Also, it’s usually not possible to live in the country without a car, which leads to a sedentary lifestyle.

Now, I’d like to address a few more points.

Air Quality

The challenge for cities in the future is to improve their air quality. In Europe, it has been below standards for years, and there was no explanation for this until the Volkswagen scandal came out. We now know that most diesel vehicles sold by VW and other companies have been polluting European and American cities for years through the lies and deceptions perpetrated by these companies.

Many European cities are now facing the onerous task of removing those vehicles from the road. Some are even thinking about making the downtown parts of some cities free of gas vehicles.

In any case, I think that things are only going to get better for cities in the future when it comes to air pollution. The VW scandal showed what was going on, and many cities are now reacting to the public’s outrage and implementing laws that will make cities even more livable and healthy in the future.

Car-Dependent Lifestyle

Once you’ve gotten used to living somewhere without a car or where you have many transportations options, it’s very difficult to go back.

In Montreal, we have a bike-sharing system, car-sharing systems (like Car2Go), Uber, a subway system, a decent bus network, great bike lines, and it’s easy to walk everywhere. I find this lifestyle much healthier overall and would not go back to a car-dependent location. Even though I still own a car, I only use it for specific errands and day trips outside of the city.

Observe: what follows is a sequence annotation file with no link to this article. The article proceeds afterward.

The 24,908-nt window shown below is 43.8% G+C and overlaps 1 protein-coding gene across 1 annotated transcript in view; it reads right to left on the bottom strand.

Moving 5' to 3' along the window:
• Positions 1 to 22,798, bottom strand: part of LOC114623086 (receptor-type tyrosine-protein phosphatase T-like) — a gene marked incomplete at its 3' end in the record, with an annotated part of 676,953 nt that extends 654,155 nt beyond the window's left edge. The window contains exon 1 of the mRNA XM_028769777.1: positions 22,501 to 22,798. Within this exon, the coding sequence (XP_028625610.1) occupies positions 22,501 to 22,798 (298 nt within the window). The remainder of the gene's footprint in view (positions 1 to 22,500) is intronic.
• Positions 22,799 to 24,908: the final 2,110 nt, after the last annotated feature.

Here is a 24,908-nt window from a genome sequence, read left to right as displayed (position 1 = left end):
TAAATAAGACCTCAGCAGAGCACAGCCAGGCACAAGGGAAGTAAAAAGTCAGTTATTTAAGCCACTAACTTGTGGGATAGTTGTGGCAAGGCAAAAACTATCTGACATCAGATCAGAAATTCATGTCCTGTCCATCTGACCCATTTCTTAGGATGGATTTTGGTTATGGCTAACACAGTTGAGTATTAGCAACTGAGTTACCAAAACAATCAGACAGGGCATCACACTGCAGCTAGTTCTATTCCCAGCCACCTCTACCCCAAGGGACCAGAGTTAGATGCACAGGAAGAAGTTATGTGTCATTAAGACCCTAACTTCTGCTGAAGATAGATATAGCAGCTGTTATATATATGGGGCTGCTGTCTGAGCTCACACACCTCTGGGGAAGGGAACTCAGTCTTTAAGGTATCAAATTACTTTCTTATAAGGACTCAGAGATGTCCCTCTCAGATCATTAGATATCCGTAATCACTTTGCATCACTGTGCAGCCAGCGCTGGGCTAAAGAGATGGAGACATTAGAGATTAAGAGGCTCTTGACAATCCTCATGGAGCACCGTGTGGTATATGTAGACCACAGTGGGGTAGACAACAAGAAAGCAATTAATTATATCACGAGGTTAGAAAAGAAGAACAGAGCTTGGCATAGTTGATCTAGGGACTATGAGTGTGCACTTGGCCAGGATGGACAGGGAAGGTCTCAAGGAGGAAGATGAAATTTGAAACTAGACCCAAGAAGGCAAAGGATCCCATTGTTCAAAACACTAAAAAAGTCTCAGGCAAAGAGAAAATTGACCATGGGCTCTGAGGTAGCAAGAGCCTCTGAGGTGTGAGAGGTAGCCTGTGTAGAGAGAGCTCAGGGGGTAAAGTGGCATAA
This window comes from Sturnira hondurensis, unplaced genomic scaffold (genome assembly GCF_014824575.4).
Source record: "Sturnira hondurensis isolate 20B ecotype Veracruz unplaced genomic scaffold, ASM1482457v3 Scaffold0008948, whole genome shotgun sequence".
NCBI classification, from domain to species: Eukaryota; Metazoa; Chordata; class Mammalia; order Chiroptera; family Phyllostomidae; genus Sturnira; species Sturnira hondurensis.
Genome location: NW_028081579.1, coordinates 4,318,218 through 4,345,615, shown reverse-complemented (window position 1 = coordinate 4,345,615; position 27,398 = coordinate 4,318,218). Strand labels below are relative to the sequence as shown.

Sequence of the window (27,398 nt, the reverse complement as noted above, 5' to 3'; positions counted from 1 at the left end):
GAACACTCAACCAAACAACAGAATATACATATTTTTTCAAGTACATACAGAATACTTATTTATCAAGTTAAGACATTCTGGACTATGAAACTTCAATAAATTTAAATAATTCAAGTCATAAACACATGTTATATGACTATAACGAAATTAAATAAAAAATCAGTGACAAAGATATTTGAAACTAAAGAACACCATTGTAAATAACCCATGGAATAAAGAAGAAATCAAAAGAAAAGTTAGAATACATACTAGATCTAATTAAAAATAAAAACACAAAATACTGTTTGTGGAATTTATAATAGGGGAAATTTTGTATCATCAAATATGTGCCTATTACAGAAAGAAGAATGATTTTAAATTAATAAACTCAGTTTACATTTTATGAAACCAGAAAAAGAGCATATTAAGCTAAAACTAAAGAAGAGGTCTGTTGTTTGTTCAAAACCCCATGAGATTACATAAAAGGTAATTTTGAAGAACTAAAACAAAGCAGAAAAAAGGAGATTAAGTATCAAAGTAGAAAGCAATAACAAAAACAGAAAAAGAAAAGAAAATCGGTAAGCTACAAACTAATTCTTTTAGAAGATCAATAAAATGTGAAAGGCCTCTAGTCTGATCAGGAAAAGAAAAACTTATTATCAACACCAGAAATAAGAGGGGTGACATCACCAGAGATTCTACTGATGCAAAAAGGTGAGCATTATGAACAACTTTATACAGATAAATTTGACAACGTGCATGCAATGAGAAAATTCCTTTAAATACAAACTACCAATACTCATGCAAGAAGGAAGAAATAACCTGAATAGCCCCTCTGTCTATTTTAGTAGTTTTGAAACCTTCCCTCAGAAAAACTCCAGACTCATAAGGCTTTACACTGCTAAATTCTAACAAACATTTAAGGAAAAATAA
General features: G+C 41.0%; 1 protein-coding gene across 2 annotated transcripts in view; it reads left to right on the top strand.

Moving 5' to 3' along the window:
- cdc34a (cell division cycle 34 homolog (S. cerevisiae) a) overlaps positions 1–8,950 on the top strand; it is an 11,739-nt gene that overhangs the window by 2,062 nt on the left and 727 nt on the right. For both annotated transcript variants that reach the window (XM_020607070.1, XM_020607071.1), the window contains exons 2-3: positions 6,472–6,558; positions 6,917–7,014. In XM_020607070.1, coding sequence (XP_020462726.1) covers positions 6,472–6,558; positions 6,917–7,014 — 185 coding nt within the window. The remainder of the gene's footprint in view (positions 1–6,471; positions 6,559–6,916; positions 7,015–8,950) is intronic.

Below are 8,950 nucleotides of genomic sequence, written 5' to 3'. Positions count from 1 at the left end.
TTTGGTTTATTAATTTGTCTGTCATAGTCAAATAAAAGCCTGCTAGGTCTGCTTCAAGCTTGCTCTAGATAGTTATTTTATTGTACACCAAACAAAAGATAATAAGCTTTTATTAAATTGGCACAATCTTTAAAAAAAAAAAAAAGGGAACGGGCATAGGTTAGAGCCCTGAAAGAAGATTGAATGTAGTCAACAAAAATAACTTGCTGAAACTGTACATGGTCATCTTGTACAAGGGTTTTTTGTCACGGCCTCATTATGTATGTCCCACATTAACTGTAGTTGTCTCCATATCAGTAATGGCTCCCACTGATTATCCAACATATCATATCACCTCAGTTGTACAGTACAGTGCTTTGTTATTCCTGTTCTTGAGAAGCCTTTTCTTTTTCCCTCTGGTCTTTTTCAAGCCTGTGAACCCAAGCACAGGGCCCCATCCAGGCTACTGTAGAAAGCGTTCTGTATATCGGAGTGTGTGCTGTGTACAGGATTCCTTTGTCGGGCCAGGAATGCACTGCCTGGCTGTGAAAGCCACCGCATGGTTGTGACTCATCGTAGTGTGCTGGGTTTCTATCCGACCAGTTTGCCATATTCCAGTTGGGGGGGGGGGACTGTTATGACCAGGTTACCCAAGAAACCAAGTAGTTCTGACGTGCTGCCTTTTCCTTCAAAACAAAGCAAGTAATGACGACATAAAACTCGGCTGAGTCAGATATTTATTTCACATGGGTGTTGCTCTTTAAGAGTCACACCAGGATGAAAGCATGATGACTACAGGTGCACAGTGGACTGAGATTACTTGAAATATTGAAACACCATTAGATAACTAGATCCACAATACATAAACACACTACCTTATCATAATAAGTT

Access to Culture

I’ve gotten used to living in a place with a vibrant cultural life, where lots of things are happening and where you get the feeling of aliveness and positive energy.

In Montreal, I go to world-class concerts that are either free or very affordable. I can take classes on any subject I want. I can get an incredible variety of produce and fantastic vegan food. And there are lots of social activities, parks and a great mountain to hike.

I was recently in Hawaii for the 10th time, and even though I love the ocean and Hawaii as a place to visit, I could not imagine living on the Big Island. Although there’s a community of people interested in natural living, I found it to be a culturally dead place when compared to a city like Montreal. I would choose another Hawaiian island, like Oahu.

But again, this is just the perspective of a city dweller who got used to the life that a place like Montreal has to offer. My opinion is just an opinion and not necessarily right.

What do you think? Leave your comments below.


Frederic Patenaude
Frederic Patenaude
Frederic Patenaude has been an important influence in the raw food and natural health movement since he started writing and publishing in 1998, first by being the editor of Just Eat an Apple magazine. He is the author of over 20 books, including The Raw Secrets, the Sunfood Cuisine and Raw Food Controversies. Since 2013 he’s been the Editor-in-Chief of Renegade Health.

Frederic loves to relentlessly debunk nutritional myths. He advocates a low-fat, plant-based diet and has had over 10 years of experience with raw vegan diets. He lives in Montreal, Canada.


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25.10.2018 04:14:12